Firefox joins in security update whirlwind

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Along with the updates to Microsoft's Internet Explorer, Apple's Safari fixes, and the latest Opera patches, Mozilla has released its own security updates for Firefox.

Along with the recent updates to Microsoft's Internet Explorer, Apple's Safari fixes, and the latest Opera patches, Mozilla has released its own security updates for Firefox.

The Firefox updates include fixes for current versions to prevent JavaScript privilege escalation, cross-site scripting vulnerabilities, and other bugs that could be used to install and run malicious code.

“There are actually several different vulnerabilities being addressed across the products," Ben Greenbaum, senior research manager at Symantec Security Response, told SCMagazineUS.com on Wednesday. "Some are as minor as the ability to crash the browser, to as major as being able to run the code of choice on the victim's computer."

In all, eight security bulletins were released, three of which were labeled “critical”; another had a “high severity” rating, meaning it can be used “to gather sensitive data from sites in other windows or inject data or code into those sites.”

Also, Mozilla said that it is not planning any further security and stability updates for Firefox 2, and recommends that users “upgrade to Firefox 3 as soon as possible.”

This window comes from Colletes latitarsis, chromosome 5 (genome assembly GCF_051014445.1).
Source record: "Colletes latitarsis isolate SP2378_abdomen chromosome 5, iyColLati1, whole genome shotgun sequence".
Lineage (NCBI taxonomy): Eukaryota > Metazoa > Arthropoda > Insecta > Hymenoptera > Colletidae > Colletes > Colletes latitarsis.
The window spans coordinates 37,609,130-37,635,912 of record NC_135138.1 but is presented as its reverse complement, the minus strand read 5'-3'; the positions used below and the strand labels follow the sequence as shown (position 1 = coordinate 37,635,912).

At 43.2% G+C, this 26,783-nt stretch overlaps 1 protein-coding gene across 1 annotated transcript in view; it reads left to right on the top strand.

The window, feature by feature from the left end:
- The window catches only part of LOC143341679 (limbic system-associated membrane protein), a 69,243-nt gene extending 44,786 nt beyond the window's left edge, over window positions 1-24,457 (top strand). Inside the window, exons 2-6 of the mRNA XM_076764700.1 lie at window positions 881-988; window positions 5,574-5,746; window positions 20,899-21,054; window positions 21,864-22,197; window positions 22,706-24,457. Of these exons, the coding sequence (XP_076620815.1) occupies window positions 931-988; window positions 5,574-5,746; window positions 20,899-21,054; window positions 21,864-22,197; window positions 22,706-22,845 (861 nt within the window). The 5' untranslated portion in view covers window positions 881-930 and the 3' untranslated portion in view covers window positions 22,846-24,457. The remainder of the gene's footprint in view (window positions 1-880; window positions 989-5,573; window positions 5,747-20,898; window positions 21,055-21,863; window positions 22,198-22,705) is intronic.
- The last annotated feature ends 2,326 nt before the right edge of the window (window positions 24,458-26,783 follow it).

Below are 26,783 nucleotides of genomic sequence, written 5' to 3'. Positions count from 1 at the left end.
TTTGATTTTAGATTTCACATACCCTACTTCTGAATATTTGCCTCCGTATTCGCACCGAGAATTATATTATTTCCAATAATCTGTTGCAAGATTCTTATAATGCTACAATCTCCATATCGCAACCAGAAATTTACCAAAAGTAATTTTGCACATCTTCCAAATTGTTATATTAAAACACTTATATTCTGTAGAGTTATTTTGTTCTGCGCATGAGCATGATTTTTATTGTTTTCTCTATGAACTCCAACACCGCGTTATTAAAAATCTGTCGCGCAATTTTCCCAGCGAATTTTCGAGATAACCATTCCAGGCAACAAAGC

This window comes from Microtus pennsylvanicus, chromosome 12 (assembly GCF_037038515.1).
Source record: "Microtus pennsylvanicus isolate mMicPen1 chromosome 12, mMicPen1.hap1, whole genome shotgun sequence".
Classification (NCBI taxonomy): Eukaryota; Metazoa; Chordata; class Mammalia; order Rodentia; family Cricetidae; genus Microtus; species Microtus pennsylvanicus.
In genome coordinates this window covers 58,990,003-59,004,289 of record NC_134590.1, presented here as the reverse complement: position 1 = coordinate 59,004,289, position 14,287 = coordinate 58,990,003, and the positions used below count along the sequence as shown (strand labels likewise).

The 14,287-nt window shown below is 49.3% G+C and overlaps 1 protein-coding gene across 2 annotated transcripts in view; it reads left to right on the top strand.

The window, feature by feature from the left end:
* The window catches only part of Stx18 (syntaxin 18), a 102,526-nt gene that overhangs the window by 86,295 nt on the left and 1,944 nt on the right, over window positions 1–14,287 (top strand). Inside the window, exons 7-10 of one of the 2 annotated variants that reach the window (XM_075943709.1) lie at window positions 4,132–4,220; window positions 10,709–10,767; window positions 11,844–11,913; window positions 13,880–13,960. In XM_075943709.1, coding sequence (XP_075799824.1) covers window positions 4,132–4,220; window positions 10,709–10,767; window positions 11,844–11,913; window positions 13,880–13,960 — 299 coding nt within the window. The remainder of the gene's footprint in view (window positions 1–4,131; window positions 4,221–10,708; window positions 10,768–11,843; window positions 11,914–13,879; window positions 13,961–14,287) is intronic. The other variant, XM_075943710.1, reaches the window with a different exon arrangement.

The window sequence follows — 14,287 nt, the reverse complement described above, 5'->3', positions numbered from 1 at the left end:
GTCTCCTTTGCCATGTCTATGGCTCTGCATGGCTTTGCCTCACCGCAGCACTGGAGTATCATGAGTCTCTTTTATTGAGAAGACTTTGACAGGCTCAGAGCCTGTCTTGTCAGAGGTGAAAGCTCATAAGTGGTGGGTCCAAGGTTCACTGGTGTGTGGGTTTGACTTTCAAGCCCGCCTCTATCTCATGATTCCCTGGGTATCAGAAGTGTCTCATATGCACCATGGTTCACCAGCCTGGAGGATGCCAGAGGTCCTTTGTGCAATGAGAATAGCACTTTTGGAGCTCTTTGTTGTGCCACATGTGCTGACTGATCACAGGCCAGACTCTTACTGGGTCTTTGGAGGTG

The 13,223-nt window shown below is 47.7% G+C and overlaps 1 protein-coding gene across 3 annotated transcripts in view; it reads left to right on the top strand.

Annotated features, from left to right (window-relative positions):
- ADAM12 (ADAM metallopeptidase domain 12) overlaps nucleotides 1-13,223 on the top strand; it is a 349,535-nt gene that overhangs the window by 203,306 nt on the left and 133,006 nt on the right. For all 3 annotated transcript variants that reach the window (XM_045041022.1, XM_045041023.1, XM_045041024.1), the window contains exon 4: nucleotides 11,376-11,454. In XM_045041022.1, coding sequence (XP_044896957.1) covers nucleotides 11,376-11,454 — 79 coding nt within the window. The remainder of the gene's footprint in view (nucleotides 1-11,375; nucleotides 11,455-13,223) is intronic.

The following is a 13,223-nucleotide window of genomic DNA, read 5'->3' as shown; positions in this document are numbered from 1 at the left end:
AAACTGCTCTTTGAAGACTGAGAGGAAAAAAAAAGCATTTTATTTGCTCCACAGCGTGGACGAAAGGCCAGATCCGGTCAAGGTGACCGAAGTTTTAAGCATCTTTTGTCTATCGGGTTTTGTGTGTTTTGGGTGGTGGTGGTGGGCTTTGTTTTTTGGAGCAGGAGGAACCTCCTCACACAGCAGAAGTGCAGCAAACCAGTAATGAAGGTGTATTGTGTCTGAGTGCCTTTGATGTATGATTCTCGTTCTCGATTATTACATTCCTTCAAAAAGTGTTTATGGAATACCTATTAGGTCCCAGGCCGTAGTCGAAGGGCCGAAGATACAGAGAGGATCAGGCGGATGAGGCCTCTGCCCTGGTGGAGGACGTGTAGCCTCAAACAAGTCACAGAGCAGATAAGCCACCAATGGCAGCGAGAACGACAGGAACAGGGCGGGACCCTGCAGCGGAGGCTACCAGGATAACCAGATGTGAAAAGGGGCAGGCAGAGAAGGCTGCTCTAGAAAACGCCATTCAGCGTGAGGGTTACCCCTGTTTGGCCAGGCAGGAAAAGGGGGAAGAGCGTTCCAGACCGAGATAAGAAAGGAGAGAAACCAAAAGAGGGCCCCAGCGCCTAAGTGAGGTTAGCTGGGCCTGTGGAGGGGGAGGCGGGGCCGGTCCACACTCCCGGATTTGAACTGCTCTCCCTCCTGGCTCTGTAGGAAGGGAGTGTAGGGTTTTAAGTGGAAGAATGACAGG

This is not unusual, Greenbaum said. “Typically, software vendors will put a window of support on a product, and after that window expect the users to upgrade.”

The nearly simultaneous timing of the announcements from the major vendors seems to be a coincidence, experts said.

“All of the browser makers are aware that the browser has become the target of choice for the bad guys," Greenbaum said. "All of them are reacting to try to minimize user risk. There are no bulletproof browsers. This last couple of days demonstrates that. Every browser has faults that can be found.”

What about the future?
In the coming year, visiting websites will continue to present the largest exposure to potentially malicious content, he said.

“Attackers will continue to look for security vulnerabilities in browsers, and they are going to continue finding them," Greenbaum said. "And vendors are going to continue to release patches. Users should continue to apply those patches as soon as possible.”

See original article on scmagazineus.com
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